Posted: 21 Dec 2013 10:00 PM PST
In addition to the new accessibility options and other upgrades mentioned in the changelog, the update also quietly added a feature which gives me great hope that B&N is planning to launch their tablets outside of the US and UK.
The official changelog for the update says that it adds a new annual subscription option for newspapers and magazines. The Android accessibility feature Talkback has been enabled in more places, including Home, Library, email and the web browser. And last but not least B&N is now going to use “your” tablet to pitch deals for Nook ebooks,magazines, and more. (Luckily you can turn this off under the Settings/General/NOOK Notifications menu.)
All in all there’s not much that’s newsworthy in the changelog, but luckily I had the good fortune this week to have a reader tell me about the unannounced part of this update. (Thanks, flyingtoastr!)
My Nook HD+ now offers the option of installing more dictionaries. I cannot find any options for installing my own dictionaries, but I can see that B&N is now offering dictionaries for Dutch, Italian, German, French, and Spanish.
These new dictionaries are not available in the Nook Android app, and they were added to the Nook HD sometime in the past 8 months. I cannot be more clear because I have conflicting reports that say that the dictionaries first appeared with the update, with the Google Play update in May 2013, and at a couple different dates in between.
But never mind when the dictionaries showed up; simply the fact they are present could be a good sign that B&N hasn’t completely handed their international plans over to Microsoft.
B&N is selling ebooks in the US, UK, Canada, and 29 additional countries. The latter group of countries are only limited to only using the Nook Windows 8 app, but the new dictionary support might be a sign that B&N plans to launch tablets in those countries as well, or if not tablets then perhaps Android or iOS apps. This would be the obvious next move, IMO, but then again I expected B&N to include all of their apps when they opened a new localized Nook Stores.
B&N hasn’t had any luck with their Nook platform over the past year, and they could use a boost from increased ebook sales. Their digital revenues have dropped for the past several quarters even though they have been selling they Nook HD and Nook HD plus tablets at drop dead prices.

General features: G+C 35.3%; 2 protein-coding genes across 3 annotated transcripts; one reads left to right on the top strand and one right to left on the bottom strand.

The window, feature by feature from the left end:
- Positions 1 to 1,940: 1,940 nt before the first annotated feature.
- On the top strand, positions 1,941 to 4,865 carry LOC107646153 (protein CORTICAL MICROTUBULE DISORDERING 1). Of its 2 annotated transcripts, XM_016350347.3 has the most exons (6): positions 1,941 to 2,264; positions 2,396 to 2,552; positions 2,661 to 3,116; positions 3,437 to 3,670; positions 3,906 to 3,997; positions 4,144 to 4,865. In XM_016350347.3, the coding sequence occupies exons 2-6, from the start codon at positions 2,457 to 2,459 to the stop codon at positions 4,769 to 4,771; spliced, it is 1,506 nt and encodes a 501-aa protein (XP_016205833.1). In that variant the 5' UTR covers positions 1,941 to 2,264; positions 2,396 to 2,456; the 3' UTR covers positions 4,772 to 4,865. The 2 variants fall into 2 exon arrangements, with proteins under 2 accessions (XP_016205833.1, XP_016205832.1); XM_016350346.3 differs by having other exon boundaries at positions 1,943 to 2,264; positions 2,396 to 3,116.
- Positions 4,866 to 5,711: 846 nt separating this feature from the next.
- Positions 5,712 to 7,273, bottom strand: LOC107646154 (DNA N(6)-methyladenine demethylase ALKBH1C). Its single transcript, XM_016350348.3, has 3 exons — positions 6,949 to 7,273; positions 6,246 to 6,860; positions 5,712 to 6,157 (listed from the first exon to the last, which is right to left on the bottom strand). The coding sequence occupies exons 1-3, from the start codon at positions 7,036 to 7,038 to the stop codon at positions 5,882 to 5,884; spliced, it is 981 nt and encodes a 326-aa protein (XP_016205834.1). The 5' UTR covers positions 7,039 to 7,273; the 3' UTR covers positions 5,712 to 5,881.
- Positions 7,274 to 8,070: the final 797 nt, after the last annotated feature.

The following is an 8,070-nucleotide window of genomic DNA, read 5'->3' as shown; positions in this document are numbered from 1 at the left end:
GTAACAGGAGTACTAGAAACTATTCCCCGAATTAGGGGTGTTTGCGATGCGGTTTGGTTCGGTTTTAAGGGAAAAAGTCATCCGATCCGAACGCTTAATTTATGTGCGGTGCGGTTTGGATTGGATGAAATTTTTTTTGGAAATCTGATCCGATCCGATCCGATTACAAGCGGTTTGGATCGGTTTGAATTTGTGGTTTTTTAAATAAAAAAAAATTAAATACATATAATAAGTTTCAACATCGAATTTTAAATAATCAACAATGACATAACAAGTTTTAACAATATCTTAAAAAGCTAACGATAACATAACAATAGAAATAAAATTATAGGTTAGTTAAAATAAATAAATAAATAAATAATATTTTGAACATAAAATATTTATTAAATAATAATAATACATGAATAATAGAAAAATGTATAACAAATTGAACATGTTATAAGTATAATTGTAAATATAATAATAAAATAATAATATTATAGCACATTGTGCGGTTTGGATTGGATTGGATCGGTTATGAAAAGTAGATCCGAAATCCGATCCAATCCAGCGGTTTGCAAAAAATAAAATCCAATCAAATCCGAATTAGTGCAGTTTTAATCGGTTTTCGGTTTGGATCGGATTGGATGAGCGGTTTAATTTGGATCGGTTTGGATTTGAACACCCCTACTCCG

The Nook HD+ is a 9″ tablet with a 1920 x 1280 resolution screen. It is running B&N’s own proprietary version of Android on a 1.5 GHz dual-core CPU, and it ships with 16GB or more of Flash storage. The Nook HD is a 7″ tablet with a 1440 x 900 resolution screen (the highest of any 7″ tablets when it launched). It to is running a proprietary version of Android on a 1.3 GHz dual-core CPU, and it ships with 8GB or more of Flash storage.
You can find the tablets with prices starting at $129 and $149. If you’re interested, the Nook HD+ is a much better value; the Nook HD is pretty but not much better than its competition. I would get a cheaper tablet with similar specs.
In any case, the dictionaries are available now. If you want to install them you will find the option under the Settings/Apps/Reader menu.
P.S. Does anyone know if these dictionaries are available for the Nook Glow or Nook Touch?
The post New Update for Nook HD Adds Adverts, Accessibility, and Dutch/French/German Dictionaries appeared first on The Digital Reader.
Posted: 21 Dec 2013 01:10 PM PST
When Instapaper was launched several years ago it had the simple goal of letting users save the articles they found on the web so it can be read later. It has grown to be one of the better services in that niche, but earlier this week they stepped out of their comfort zone.
With a quiet announcement on Twitter, a new section of Instapaper went live on Thursday. It’s called Instapaper Daily, and it serves up a single column feed of snippets and links to the most popular articles saved to Instapaper.
Instapaper Daily doesn’t serve up the content, just a snippet, but it does let you decide to either visit the source website or save the article to your Instapaper account so you can read it later. And in what could be described as a classic minimalist Instapaper style, only a single article from each of 6 categories (culture, business, tech, arts, internet, etc) is suggested for each calendar day. You can also browse an archive of the most popular articles.
The site is explicitly designed for a smartphone or small tablet. I would not try it on an iPad or any screen larger than 7″. But on a small screen it looks okay:
I’ve known about the new Instapaper feature since Friday afternoon. At first it inspired flashbacks to when Feedly was hijacking links a few weeks ago, but after I thought about Instapaper Daily I realized it was quite different. This service is only visible to someone who is already using Instapaper, and it gives equal weight to the source link. And while this might boost page views inside Instapaper, it’s not redirecting links from anywhere.
In reality this is closer to being a Flipboard-esque type of aggregator than anything.
But it’s not much like Flipboard, is it, with that service’s page after page after page of stories? Well, no, but then again Instapaper has always been a minimalist service. This idea is far more fitting with Instapaper’s style than if they had suggested a pageful of stories.
And speaking suggested reading, Readability is working on a similar feature called Recommendations. I’m told that this is a list of articles shared by other Readability users that you follow. The feature has been in an invite-only beta test for the past few weeks but it should be going public soon.
The post Instapaper Dabbles in Flipboard-esque Aggregation With Instapaper Daily appeared first on The Digital Reader.
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